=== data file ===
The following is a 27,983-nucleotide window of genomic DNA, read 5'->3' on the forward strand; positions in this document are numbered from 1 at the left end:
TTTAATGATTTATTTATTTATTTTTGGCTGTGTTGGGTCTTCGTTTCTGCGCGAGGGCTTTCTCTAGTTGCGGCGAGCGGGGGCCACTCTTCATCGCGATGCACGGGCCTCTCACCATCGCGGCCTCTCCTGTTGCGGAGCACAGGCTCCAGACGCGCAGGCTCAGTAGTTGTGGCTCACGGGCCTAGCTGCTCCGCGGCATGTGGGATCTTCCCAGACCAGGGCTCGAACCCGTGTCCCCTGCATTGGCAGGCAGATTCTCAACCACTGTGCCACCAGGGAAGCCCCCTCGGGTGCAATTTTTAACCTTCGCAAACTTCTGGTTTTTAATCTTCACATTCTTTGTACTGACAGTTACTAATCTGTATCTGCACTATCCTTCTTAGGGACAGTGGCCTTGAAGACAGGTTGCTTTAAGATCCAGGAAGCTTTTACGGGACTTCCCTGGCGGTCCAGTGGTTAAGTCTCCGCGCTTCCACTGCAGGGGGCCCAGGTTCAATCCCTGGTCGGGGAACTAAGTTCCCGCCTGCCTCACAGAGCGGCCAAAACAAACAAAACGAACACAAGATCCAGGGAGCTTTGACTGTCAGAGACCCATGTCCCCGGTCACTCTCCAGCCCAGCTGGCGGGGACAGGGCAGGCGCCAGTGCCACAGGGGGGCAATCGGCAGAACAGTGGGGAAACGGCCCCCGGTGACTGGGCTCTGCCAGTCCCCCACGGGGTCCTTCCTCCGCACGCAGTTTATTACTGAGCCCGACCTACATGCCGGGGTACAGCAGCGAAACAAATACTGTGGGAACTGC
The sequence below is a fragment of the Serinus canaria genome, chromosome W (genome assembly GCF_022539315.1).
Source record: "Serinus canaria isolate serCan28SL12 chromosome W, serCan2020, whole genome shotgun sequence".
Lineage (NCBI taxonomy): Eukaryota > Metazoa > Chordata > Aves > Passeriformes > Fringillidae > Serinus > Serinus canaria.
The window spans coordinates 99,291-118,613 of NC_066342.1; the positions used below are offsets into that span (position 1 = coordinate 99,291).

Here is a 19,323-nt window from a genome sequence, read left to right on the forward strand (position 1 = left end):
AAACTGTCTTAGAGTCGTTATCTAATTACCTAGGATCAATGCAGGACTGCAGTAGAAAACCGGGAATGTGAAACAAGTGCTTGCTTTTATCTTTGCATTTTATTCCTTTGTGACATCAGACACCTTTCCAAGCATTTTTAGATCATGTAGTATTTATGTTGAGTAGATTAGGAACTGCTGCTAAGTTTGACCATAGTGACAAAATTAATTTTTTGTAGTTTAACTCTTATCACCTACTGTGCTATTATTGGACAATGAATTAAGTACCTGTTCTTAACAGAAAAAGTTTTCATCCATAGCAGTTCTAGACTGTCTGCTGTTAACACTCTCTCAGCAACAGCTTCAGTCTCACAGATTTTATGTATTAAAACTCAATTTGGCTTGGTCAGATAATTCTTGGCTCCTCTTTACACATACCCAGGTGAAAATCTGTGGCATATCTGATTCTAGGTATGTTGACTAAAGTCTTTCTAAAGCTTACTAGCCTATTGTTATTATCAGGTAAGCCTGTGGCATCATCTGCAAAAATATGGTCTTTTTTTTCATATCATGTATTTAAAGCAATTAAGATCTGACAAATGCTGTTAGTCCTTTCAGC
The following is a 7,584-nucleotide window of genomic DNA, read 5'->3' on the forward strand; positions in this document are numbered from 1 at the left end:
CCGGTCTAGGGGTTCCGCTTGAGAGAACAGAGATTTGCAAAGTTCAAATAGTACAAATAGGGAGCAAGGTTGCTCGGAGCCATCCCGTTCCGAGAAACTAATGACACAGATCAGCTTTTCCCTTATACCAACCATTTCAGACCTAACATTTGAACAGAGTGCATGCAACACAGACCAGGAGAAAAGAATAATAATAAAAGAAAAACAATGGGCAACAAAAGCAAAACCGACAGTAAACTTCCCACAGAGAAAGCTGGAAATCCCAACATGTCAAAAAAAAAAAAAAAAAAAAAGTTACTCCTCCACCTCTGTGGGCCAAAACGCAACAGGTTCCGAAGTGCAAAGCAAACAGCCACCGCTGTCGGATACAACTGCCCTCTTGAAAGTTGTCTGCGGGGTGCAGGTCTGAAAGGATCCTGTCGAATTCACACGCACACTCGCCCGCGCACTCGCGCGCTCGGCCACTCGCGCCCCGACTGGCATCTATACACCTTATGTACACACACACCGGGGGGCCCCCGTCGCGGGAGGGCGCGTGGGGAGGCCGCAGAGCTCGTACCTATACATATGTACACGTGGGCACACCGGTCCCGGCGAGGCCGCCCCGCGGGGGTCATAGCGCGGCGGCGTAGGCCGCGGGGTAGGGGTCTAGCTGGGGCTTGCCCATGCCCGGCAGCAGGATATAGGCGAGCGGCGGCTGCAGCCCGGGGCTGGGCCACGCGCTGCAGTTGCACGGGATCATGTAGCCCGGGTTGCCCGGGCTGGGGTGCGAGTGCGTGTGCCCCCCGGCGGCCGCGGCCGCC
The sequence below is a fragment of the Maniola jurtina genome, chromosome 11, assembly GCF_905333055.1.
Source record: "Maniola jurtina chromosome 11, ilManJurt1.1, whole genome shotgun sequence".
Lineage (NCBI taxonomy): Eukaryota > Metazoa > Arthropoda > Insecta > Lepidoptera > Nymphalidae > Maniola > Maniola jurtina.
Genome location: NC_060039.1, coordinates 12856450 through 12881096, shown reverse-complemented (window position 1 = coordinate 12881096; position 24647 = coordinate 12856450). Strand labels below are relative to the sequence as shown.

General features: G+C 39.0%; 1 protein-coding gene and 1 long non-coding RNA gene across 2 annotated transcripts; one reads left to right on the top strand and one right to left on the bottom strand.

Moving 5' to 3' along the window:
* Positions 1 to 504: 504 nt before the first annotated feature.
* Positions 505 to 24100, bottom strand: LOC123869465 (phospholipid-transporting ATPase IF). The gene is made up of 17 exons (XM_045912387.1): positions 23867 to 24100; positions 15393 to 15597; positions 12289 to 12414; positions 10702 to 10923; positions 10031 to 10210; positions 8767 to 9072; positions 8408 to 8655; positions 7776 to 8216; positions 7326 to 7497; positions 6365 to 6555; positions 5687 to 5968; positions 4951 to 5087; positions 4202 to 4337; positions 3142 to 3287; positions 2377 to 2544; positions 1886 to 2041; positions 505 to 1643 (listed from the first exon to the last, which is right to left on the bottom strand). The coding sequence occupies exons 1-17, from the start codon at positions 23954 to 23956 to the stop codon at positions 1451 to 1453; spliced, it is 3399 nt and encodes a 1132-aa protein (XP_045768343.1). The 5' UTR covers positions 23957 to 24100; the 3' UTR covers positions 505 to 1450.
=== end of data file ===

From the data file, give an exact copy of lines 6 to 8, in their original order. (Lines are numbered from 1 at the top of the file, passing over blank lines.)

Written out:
The window spans coordinates 99,291-118,613 of NC_066342.1; the positions used below are offsets into that span (position 1 = coordinate 99,291).

Here is a 19,323-nt window from a genome sequence, read left to right on the forward strand (position 1 = left end):
AAACTGTCTTAGAGTCGTTATCTAATTACCTAGGATCAATGCAGGACTGCAGTAGAAAACCGGGAATGTGAAACAAGTGCTTGCTTTTATCTTTGCATTTTATTCCTTTGTGACATCAGACACCTTTCCAAGCATTTTTAGATCATGTAGTATTTATGTTGAGTAGATTAGGAACTGCTGCTAAGTTTGACCATAGTGACAAAATTAATTTTTTGTAGTTTAACTCTTATCACCTACTGTGCTATTATTGGACAATGAATTAAGTACCTGTTCTTAACAGAAAAAGTTTTCATCCATAGCAGTTCTAGACTGTCTGCTGTTAACACTCTCTCAGCAACAGCTTCAGTCTCACAGATTTTATGTATTAAAACTCAATTTGGCTTGGTCAGATAATTCTTGGCTCCTCTTTACACATACCCAGGTGAAAATCTGTGGCATATCTGATTCTAGGTATGTTGACTAAAGTCTTTCTAAAGCTTACTAGCCTATTGTTATTATCAGGTAAGCCTGTGGCATCATCTGCAAAAATATGGTCTTTTTTTTCATATCATGTATTTAAAGCAATTAAGATCTGACAAATGCTGTTAGTCCTTTCAGC